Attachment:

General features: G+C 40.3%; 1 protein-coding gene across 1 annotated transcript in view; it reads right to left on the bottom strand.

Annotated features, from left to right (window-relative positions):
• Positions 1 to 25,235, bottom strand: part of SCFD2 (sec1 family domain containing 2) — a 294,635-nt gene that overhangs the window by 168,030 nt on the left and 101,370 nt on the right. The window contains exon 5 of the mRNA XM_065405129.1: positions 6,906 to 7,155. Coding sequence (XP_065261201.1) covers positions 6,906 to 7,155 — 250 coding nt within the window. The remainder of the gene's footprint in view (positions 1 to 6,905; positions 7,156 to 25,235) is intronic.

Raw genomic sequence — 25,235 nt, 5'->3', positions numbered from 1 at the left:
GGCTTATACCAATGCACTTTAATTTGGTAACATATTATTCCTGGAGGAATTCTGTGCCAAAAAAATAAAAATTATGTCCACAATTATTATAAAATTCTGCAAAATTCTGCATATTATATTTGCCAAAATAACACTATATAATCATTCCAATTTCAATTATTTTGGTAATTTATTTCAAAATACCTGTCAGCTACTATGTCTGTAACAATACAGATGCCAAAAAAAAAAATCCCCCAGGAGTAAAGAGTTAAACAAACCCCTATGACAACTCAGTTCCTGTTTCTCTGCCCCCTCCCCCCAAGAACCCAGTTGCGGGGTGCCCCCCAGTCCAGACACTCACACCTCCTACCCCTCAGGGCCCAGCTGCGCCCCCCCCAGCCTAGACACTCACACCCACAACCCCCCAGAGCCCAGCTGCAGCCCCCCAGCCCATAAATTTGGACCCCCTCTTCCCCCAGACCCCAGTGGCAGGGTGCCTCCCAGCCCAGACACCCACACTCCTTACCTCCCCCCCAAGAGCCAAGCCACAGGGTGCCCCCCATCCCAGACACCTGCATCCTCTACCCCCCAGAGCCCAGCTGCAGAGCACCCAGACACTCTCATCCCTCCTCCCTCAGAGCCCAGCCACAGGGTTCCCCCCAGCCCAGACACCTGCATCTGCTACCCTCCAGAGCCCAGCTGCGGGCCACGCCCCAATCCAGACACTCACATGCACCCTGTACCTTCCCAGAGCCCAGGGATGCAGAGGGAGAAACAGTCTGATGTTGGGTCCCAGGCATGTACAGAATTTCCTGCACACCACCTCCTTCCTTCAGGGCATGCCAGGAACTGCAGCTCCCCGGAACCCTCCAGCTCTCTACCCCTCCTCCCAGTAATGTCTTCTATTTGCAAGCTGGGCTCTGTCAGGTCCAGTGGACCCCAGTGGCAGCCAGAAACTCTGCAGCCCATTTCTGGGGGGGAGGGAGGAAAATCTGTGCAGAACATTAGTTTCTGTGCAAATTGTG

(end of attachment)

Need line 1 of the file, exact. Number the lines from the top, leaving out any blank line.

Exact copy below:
General features: G+C 40.3%; 1 protein-coding gene across 1 annotated transcript in view; it reads right to left on the bottom strand.